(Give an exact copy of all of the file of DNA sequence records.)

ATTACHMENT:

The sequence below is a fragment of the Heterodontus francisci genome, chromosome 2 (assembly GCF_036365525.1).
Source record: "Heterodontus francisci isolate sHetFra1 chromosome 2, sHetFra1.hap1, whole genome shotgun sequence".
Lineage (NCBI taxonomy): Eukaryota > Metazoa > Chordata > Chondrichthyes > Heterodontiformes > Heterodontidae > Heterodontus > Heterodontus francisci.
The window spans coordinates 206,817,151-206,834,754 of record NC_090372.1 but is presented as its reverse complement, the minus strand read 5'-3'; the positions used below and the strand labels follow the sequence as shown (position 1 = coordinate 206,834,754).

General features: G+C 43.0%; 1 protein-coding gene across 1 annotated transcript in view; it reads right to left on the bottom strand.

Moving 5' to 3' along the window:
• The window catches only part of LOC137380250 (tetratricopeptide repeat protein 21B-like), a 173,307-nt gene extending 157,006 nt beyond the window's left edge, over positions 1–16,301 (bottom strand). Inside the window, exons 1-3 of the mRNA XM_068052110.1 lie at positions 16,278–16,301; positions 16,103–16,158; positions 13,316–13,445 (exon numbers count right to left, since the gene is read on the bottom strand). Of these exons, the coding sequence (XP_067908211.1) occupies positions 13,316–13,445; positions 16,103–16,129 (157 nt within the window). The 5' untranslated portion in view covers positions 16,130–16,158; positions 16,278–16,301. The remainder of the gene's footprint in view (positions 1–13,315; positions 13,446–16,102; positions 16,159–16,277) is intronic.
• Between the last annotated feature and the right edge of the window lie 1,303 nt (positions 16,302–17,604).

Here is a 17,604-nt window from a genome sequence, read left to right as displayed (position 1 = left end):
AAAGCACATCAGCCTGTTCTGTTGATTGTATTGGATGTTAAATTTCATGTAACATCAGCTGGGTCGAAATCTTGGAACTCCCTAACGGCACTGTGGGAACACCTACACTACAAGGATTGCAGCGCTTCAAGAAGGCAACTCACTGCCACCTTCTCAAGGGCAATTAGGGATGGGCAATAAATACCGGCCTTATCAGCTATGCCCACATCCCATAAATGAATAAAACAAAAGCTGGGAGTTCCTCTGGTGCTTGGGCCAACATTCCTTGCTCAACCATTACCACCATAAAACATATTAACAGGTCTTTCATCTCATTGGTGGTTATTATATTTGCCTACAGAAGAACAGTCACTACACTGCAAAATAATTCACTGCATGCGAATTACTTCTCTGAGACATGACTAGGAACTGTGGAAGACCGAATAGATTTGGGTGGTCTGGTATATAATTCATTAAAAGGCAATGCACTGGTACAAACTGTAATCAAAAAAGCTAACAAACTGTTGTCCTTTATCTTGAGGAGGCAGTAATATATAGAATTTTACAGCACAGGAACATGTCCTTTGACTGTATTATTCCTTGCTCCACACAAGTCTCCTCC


The sequence below is a fragment of the Heterodontus francisci genome, chromosome 2 (assembly GCF_036365525.1).
Source record: "Heterodontus francisci isolate sHetFra1 chromosome 2, sHetFra1.hap1, whole genome shotgun sequence".
Lineage (NCBI taxonomy): Eukaryota > Metazoa > Chordata > Chondrichthyes > Heterodontiformes > Heterodontidae > Heterodontus > Heterodontus francisci.
The window spans coordinates 206,817,151-206,834,754 of record NC_090372.1 but is presented as its reverse complement, the minus strand read 5'-3'; the positions used below and the strand labels follow the sequence as shown (position 1 = coordinate 206,834,754).

General features: G+C 43.0%; 1 protein-coding gene across 1 annotated transcript in view; it reads right to left on the bottom strand.

Moving 5' to 3' along the window:
• The window catches only part of LOC137380250 (tetratricopeptide repeat protein 21B-like), a 173,307-nt gene extending 157,006 nt beyond the window's left edge, over positions 1–16,301 (bottom strand). Inside the window, exons 1-3 of the mRNA XM_068052110.1 lie at positions 16,278–16,301; positions 16,103–16,158; positions 13,316–13,445 (exon numbers count right to left, since the gene is read on the bottom strand). Of these exons, the coding sequence (XP_067908211.1) occupies positions 13,316–13,445; positions 16,103–16,129 (157 nt within the window). The 5' untranslated portion in view covers positions 16,130–16,158; positions 16,278–16,301. The remainder of the gene's footprint in view (positions 1–13,315; positions 13,446–16,102; positions 16,159–16,277) is intronic.
• Between the last annotated feature and the right edge of the window lie 1,303 nt (positions 16,302–17,604).

Here is a 17,604-nt window from a genome sequence, read left to right as displayed (position 1 = left end):
AAAGCACATCAGCCTGTTCTGTTGATTGTATTGGATGTTAAATTTCATGTAACATCAGCTGGGTCGAAATCTTGGAACTCCCTAACGGCACTGTGGGAACACCTACACTACAAGGATTGCAGCGCTTCAAGAAGGCAACTCACTGCCACCTTCTCAAGGGCAATTAGGGATGGGCAATAAATACCGGCCTTATCAGCTATGCCCACATCCCATAAATGAATAAAACAAAAGCTGGGAGTTCCTCTGGTGCTTGGGCCAACATTCCTTGCTCAACCATTACCACCATAAAACATATTAACAGGTCTTTCATCTCATTGGTGGTTATTATATTTGCCTACAGAAGAACAGTCACTACACTGCAAAATAATTCACTGCATGCGAATTACTTCTCTGAGACATGACTAGGAACTGTGGAAGACCGAATAGATTTGGGTGGTCTGGTATATAATTCATTAAAAGGCAATGCACTGGTACAAACTGTAATCAAAAAAGCTAACAAACTGTTGTCCTTTATCTTGAGGAGGCAGTAATATATAGAATTTTACAGCACAGGAACATGTCCTTTGACTGTATTATTCCTTGCTCCACACAAGTCTCCTCC